You are saying that you want to connect a BluRay drive to your iPad/other tablet computer, and have that device do the conversion to H264 so you can then watch that BluRay movie on the portable device?


That's not what the previous poster is saying. He is providing an example in the larger context of the thread's discussion, namely that there are limits to what tablets can do and why they are not a replacement for "real" PCs and won't be anytime soon.
Since you missed the sense of the post the first time around, I will explain it to you: Other posters in this thread are suggesting tablets can do all content creation tasks pertaining to the common use cases of tablets. The encoding example shows that at least one task is unsuited for tablets but is required for a common use case of a tablet. Thus showing that the all-quantified statement is clearly false and thus making the point that tablets cannot replace PCs at this point of time.

So, basically, the poster you are snarking at says the same thing you do, only more concise and eloquent.

Reply Score: 3

zima Member since:
2005-07-06

But there will be absolutely no reason to do what "previous poster" is saying. You'll just get a stream / digital download version of the film.

The tablet experience becomes successful not only because of the "local" (to the device) tech, also connectivity. And nobody laments how present PCs generally can't accept VHS tapes.

Edited 2011-07-18 23:23 UTC

Reply Score: 1

RE: I think Apple got it right.
by zima on Mon 18th Jul 2011 23:39 UTC in reply to "I think Apple got it right. "
zima Member since:
2005-07-06

...faster processor (for compiling or audio/video editing), more memory, the battery life is a lesser issue. So, I just can't see how I can take a pad-like device, plug a keyboard and mouth into it and use for content-creation like a regular PC.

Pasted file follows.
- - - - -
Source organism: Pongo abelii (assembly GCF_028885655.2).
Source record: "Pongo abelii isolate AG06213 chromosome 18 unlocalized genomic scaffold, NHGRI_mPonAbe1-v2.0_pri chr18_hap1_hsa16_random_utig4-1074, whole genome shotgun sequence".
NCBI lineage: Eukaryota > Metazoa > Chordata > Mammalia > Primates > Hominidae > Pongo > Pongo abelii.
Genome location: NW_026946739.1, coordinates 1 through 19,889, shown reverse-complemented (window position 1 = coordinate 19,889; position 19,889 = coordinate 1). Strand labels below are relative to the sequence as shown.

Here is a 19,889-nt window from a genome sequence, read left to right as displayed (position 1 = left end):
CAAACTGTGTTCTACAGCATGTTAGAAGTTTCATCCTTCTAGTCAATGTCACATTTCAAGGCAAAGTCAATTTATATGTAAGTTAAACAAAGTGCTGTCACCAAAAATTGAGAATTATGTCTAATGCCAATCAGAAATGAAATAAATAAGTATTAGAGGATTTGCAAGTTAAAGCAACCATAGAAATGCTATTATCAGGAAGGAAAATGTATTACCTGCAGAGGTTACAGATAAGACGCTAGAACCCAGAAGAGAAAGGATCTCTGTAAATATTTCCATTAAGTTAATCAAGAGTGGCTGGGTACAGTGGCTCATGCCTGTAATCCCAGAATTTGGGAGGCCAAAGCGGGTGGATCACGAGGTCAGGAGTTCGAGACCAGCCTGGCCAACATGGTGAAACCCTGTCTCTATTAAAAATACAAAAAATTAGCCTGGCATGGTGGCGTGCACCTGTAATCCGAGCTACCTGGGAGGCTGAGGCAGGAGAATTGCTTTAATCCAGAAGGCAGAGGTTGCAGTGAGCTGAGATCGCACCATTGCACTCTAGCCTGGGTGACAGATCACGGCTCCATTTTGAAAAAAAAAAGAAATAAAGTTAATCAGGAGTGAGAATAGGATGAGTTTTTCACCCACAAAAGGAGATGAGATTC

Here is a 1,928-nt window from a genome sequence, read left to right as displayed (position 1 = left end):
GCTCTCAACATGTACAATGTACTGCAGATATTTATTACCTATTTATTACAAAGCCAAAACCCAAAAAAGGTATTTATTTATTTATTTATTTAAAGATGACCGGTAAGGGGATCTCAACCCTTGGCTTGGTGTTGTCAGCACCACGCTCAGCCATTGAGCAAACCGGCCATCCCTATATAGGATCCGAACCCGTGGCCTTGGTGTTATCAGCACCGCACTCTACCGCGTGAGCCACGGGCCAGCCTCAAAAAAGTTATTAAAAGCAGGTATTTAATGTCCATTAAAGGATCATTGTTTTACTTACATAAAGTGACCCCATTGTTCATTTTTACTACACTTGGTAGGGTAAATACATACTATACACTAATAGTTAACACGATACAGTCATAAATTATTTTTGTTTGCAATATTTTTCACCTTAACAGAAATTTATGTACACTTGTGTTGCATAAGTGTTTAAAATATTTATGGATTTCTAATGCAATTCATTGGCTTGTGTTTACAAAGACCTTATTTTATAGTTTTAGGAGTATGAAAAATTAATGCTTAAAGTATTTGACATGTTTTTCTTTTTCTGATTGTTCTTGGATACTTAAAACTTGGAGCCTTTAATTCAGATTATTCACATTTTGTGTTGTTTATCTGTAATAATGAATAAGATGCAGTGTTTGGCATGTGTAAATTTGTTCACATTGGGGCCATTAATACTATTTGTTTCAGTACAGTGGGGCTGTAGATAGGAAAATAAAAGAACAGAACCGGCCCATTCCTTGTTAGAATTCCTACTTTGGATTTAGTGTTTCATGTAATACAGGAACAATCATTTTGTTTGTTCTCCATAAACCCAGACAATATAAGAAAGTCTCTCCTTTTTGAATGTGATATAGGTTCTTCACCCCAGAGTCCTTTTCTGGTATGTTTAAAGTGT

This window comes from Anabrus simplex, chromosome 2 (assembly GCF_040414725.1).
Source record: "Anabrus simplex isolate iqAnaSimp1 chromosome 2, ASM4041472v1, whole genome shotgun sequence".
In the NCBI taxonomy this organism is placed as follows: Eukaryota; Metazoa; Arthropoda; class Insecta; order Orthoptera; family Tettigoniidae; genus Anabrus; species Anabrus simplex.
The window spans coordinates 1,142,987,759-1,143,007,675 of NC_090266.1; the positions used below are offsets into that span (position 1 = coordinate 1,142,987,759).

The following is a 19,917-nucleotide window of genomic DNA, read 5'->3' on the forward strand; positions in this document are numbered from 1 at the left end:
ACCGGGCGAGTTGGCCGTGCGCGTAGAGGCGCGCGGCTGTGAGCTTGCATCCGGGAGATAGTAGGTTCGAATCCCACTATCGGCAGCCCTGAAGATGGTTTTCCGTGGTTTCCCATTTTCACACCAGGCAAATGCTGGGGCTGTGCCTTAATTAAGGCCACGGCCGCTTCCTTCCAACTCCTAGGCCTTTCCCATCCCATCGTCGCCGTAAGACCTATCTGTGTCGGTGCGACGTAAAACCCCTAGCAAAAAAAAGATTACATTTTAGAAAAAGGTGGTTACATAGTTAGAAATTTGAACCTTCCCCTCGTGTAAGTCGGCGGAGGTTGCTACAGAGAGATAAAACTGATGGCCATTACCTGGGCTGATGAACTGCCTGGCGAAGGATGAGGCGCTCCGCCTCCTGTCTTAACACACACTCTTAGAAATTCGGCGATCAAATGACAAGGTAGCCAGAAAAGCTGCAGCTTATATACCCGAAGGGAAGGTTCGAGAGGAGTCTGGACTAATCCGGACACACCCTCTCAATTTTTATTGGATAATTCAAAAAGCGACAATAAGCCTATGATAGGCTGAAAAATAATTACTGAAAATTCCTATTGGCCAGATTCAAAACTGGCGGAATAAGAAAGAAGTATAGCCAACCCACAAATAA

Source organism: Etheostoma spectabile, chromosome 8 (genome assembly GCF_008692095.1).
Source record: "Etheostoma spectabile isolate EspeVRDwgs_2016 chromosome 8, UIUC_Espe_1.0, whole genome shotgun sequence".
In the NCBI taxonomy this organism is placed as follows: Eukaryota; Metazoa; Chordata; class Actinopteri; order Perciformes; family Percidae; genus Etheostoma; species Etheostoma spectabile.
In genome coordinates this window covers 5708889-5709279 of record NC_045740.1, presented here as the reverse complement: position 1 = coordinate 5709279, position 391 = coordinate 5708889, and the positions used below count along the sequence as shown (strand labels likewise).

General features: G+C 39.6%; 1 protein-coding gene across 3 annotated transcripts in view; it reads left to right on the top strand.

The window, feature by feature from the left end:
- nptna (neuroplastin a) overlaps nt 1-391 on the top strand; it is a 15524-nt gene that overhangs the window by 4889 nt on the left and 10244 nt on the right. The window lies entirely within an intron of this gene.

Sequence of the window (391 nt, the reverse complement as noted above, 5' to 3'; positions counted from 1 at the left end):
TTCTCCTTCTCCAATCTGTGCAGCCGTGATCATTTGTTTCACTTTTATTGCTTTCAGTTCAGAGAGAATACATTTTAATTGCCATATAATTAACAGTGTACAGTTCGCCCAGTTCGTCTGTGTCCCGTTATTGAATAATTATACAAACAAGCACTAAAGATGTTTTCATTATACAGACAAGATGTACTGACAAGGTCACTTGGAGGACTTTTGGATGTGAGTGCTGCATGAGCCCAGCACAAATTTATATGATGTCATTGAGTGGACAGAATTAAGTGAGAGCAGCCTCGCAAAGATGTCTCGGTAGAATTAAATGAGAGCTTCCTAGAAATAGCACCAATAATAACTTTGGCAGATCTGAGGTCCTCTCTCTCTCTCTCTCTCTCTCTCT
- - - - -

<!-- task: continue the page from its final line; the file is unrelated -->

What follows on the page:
So, you can't get away with having a single device. ... but because of a hardware platform.


It's called dynamic frequency scaling, and can conveniently happen in the background when we temporarily don't care about portability / battery / when plugging the device into an outlet. You can even offload some processing on a local "router" or elsewhere...

Heck, just a few short years ago the PCs were no better, HW-wise, than present tablets; and we've done all things you "require" present PCs for. There's very clearly something like "fast enough" ...plus raw specs are not a clear indicator (witness how, contrary to pretty much all expectations in the style of "come on, when will UI paradigm start exploiting all that computing resources?!", the paradigm shift came in the form of notably less powerful devices)

Who knows with the screen... (for one, some cherished dekstops used ~10" ones not too long ago, it's a bit fluid; then we could see, say, built-in laser projectors ...solidifying the popularity of bright / white walls, I guess)

Reply Score: 1

Comment by kovacm
by kovacm on Thu 14th Jul 2011 00:21 UTC
kovacm
Member since:
2010-12-16

from iPad 2 review:

"And it shows: the iPad's interface is not well-suited for tablet computing.

The biggest problem is that widget layout has been taken straight from the PC world, without ever adapting it for the tablet: most applications have their most-often used controls at the top of the screen."